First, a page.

Why let go of what you know — why is it necessary, what is gained? And… how is is done — how can you deal wisely with the loss of truths that may no longer be relevant? Every change process requires questioning. This article is not about the results of the exploration — yet; we describe the process, the exploration of this question, including the moments that contributed to a foundation for the journey ahead. We describe Theory U as our conceptual framework, and illustrate this using the work process in the ‘drought exploration’. During some sessions, the project team came together with official representatives and leaders of the above-mentioned organisations. These people did not know each other yet, nor did they have any experiences with each other that coloured their relationship beforehand. The sessions are two months apart in time. What can you achieve in 3 half-days?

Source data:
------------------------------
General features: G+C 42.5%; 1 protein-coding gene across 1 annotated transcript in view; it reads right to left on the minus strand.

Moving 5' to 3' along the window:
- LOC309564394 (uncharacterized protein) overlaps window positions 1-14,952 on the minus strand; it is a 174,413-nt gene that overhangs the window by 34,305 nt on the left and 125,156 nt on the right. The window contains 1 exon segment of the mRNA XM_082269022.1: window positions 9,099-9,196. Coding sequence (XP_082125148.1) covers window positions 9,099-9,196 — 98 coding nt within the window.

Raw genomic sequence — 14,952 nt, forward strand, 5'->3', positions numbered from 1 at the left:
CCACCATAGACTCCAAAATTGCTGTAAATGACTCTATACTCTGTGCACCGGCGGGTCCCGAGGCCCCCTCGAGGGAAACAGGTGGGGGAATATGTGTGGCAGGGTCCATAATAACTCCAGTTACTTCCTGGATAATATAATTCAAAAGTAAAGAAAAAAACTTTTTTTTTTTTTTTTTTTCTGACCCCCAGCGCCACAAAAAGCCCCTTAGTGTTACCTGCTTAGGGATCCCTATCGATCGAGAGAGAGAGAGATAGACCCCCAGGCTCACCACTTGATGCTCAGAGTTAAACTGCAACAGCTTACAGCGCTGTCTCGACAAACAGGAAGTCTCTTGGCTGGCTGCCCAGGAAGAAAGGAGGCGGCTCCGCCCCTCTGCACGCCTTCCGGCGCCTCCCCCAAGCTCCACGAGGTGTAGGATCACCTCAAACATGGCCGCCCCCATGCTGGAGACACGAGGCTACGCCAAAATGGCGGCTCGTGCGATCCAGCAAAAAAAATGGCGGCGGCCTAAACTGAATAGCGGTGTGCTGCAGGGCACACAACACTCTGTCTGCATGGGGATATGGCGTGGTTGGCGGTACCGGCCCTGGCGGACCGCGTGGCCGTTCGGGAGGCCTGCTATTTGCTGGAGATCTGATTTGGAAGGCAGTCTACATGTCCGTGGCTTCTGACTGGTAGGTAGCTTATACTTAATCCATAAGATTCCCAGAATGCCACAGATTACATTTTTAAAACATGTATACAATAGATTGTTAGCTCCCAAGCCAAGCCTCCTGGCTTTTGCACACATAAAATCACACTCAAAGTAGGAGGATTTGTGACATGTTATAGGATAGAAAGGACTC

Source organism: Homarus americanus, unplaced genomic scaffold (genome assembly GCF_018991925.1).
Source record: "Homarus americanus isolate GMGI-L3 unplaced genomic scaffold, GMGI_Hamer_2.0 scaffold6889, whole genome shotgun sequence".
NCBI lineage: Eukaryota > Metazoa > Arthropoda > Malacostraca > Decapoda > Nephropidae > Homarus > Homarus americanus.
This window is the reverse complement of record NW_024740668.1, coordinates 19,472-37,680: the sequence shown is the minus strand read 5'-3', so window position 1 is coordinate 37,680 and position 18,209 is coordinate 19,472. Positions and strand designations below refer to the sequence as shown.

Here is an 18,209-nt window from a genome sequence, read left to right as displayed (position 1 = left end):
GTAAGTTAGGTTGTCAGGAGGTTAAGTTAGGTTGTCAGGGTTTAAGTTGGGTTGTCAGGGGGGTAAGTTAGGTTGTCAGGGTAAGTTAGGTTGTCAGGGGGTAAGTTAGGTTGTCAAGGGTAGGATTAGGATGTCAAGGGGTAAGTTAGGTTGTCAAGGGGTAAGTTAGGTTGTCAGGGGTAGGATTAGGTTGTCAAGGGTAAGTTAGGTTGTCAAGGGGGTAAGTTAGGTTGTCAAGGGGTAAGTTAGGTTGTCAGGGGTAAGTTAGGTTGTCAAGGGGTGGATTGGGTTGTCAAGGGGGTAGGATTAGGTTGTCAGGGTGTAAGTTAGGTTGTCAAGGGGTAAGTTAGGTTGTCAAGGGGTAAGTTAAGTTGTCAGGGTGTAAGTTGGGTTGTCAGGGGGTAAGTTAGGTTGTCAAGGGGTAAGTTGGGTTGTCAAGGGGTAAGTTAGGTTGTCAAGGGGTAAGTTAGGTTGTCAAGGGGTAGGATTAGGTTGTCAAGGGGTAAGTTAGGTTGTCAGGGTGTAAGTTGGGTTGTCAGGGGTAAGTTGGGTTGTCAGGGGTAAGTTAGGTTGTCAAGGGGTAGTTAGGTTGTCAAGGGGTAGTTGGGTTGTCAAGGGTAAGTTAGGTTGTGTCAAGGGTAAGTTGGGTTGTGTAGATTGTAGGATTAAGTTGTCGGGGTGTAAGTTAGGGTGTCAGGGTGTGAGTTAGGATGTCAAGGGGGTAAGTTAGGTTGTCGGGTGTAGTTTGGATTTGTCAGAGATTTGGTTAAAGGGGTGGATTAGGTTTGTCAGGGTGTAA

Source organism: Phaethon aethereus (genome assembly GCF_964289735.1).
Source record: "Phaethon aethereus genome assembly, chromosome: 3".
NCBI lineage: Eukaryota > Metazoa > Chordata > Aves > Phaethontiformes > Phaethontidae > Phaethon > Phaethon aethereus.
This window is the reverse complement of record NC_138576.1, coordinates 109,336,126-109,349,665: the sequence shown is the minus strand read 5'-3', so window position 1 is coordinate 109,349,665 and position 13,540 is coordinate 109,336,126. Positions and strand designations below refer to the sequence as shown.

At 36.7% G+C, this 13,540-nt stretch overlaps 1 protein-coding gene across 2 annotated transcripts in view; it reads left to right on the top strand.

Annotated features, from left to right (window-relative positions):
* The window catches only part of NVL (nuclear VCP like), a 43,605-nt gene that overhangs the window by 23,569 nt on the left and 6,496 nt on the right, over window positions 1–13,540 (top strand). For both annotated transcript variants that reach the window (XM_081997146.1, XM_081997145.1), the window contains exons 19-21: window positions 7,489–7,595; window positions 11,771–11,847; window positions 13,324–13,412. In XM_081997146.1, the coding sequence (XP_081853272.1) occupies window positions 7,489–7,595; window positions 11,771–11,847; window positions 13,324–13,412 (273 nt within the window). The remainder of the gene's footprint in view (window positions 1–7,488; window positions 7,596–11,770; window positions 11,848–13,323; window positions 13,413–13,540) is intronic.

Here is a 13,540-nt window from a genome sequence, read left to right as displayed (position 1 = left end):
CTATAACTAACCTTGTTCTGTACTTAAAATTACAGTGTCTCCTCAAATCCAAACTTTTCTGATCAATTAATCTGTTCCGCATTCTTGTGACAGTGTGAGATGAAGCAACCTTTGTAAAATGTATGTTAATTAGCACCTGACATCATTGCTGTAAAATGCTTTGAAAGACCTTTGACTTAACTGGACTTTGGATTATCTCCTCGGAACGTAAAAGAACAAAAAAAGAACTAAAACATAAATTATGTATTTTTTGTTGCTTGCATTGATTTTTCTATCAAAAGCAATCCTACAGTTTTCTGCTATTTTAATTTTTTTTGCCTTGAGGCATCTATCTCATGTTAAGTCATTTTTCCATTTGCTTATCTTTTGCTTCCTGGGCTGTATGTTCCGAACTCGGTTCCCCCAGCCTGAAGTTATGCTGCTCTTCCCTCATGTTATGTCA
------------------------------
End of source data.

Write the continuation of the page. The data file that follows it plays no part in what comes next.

Session 1: Who and why
At the start we want people to relax “into” the complexity of the issue. After Natasha has explained the purpose of the exploration, she introduces Simoon as the facilitator. Simoon tells us that we are going to do a few things that can help us to understand each other and the problem.
We take the four levels of conversation as a starting point:
1- Downloading — Confirming what you already know. Defining a situation or problem as: “I have experienced that before.”
2 - Debating — Looking with curiosity at what is different from what you know and expect.
3 - Empathic dialogue — Talking from the other person’s perspective. Empathy as a muscle and an instrument, standing in each other’s shoes.
4 - Generative dialogue — Talking in a generative flow. Forgetting for a moment who is who, or who says what. With the guts to let go of knowledge and skills and to create space for the new.